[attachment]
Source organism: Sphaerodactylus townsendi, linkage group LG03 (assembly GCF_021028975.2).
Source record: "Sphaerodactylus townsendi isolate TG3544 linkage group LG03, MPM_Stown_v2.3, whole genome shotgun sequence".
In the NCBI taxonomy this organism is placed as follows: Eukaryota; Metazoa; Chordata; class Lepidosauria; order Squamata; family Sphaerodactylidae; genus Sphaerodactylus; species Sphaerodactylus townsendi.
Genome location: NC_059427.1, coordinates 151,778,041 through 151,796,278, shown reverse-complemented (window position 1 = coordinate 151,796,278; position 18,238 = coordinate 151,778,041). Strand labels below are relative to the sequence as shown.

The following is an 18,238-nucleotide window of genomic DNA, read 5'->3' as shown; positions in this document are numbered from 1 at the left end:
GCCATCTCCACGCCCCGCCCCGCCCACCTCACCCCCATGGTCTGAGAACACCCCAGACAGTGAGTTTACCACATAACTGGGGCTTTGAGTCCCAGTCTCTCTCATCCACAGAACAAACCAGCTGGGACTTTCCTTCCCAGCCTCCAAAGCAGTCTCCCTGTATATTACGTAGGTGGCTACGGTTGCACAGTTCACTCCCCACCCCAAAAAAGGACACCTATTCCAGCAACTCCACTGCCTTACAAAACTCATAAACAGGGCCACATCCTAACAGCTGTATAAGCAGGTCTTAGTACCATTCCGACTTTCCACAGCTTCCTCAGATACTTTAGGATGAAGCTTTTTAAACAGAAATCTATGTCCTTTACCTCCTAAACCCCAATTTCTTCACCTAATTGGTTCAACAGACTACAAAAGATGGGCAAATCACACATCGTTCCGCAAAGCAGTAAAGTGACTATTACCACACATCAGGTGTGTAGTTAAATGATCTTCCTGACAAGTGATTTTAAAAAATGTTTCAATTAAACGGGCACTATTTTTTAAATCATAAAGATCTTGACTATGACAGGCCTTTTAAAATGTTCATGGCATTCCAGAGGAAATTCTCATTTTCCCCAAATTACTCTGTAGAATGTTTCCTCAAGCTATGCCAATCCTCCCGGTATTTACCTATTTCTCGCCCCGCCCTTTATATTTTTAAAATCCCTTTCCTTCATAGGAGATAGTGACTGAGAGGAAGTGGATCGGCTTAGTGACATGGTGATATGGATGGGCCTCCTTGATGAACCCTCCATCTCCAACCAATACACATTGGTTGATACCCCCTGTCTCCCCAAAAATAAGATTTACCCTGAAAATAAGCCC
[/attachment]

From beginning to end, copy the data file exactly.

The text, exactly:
Source organism: Sphaerodactylus townsendi, linkage group LG03 (assembly GCF_021028975.2).
Source record: "Sphaerodactylus townsendi isolate TG3544 linkage group LG03, MPM_Stown_v2.3, whole genome shotgun sequence".
In the NCBI taxonomy this organism is placed as follows: Eukaryota; Metazoa; Chordata; class Lepidosauria; order Squamata; family Sphaerodactylidae; genus Sphaerodactylus; species Sphaerodactylus townsendi.
Genome location: NC_059427.1, coordinates 151,778,041 through 151,796,278, shown reverse-complemented (window position 1 = coordinate 151,796,278; position 18,238 = coordinate 151,778,041). Strand labels below are relative to the sequence as shown.

The following is an 18,238-nucleotide window of genomic DNA, read 5'->3' as shown; positions in this document are numbered from 1 at the left end:
GCCATCTCCACGCCCCGCCCCGCCCACCTCACCCCCATGGTCTGAGAACACCCCAGACAGTGAGTTTACCACATAACTGGGGCTTTGAGTCCCAGTCTCTCTCATCCACAGAACAAACCAGCTGGGACTTTCCTTCCCAGCCTCCAAAGCAGTCTCCCTGTATATTACGTAGGTGGCTACGGTTGCACAGTTCACTCCCCACCCCAAAAAAGGACACCTATTCCAGCAACTCCACTGCCTTACAAAACTCATAAACAGGGCCACATCCTAACAGCTGTATAAGCAGGTCTTAGTACCATTCCGACTTTCCACAGCTTCCTCAGATACTTTAGGATGAAGCTTTTTAAACAGAAATCTATGTCCTTTACCTCCTAAACCCCAATTTCTTCACCTAATTGGTTCAACAGACTACAAAAGATGGGCAAATCACACATCGTTCCGCAAAGCAGTAAAGTGACTATTACCACACATCAGGTGTGTAGTTAAATGATCTTCCTGACAAGTGATTTTAAAAAATGTTTCAATTAAACGGGCACTATTTTTTAAATCATAAAGATCTTGACTATGACAGGCCTTTTAAAATGTTCATGGCATTCCAGAGGAAATTCTCATTTTCCCCAAATTACTCTGTAGAATGTTTCCTCAAGCTATGCCAATCCTCCCGGTATTTACCTATTTCTCGCCCCGCCCTTTATATTTTTAAAATCCCTTTCCTTCATAGGAGATAGTGACTGAGAGGAAGTGGATCGGCTTAGTGACATGGTGATATGGATGGGCCTCCTTGATGAACCCTCCATCTCCAACCAATACACATTGGTTGATACCCCCTGTCTCCCCAAAAATAAGATTTACCCTGAAAATAAGCCC